“Understand that wealth is a consequence, not a reward.”
Being a savvy investor also means recognizing when to let go of an investment.
Signals that it is time to sell may include:
- Reading a newspaper report about questionable accounting practices.
- Finding a more profitable place to invest your money.
- Observing poor performance for a number of quarters.
- Believing that you’ve maximized your return.
Happy Money — The Science of Happier Spending
“Money isn’t – and never will be – the cure. It is the oil that smoothes the wheels. It isn’t the engine.”
Happy Money – The Science of Happier Spending suggest that money can’t buy happiness, but money can buy us the experience that provides us with memories of joy and happiness.
Rich people constantly think about how to get the most out of their money. You should too. Always look for better interest rates. Even when you have a lot of money, you need to apply sound, fundamental spending principles and avoid costly pitfalls.
Fundamental Spending Principles:
- Spend only what you’ve budgeted for today.
- Never incur debts that you plan to pay off with future income.
- Never count on future income.
- Never borrow or overdraw for impulsive purchase.
- Think about whether you really need an item. You can always go back for it tomorrow or do without it for a little longer.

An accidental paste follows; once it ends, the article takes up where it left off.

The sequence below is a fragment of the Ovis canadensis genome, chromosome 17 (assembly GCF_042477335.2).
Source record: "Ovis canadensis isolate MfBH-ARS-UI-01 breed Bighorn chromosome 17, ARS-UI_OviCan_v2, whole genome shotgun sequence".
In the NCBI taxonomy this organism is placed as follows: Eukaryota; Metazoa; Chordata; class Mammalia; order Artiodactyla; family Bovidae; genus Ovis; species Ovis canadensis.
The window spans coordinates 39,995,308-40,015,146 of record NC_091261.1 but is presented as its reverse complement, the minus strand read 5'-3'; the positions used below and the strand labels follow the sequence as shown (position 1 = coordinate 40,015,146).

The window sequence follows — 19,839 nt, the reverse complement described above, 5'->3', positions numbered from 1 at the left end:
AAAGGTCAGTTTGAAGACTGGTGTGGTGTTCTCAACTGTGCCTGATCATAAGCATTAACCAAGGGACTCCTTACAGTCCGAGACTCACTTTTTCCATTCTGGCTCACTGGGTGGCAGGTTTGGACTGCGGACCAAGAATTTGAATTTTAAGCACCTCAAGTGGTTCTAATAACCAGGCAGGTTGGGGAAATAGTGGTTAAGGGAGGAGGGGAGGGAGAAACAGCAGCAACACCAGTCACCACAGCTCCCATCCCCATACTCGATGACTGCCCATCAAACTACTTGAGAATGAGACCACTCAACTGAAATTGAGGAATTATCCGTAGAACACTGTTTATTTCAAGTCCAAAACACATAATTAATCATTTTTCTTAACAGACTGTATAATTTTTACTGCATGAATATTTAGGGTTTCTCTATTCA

We Won’t Be Young Forever
No one really likes to think about getting old. And fewer people, it seems, are adequately planning financially for their old age. Even those enjoying a wealthy lifestyle need to consider the ramifications of retirement and its inevitable impact on their income.
Put away money for your old age so you can handle medical and prescription bills not covered by insurance, as well as potentially astronomical long-term nursing costs.
In case of emergencies
Emergencies happen all the time, but people often are too caught up in their daily lives to prepare. Create a large enough emergency fund to deal with unexpected unemployment, catastrophic illness, troubled children, legal woes and even natural disasters.
Park this contingency money in high-interest savings account that you can withdraw from immediately. You can also keep your cash in a safe deposit box.
Money can buy us happiness, but charitable acts soothe our souls and can make us happy. The feeling that we are able and did something to elevate the suffering of our fellow human being is truly wonderful.
No one can force you to be charitable. After all, it’s your money.
But many successful people get a big thrill from helping others, a warm feeling nothing else can duplicate. Maybe it is a good idea to start with your relatives or friends who are in trouble.
But lending them money with the expectation of being repaid will invariably lead to disappointment and frustration, so make sure you are prepared to write off the loan and can afford to take the loss. Personally, I found out that I will feel good about yourself by helpings others.
You might be interested to read Richard Templar’s The Rules of Work.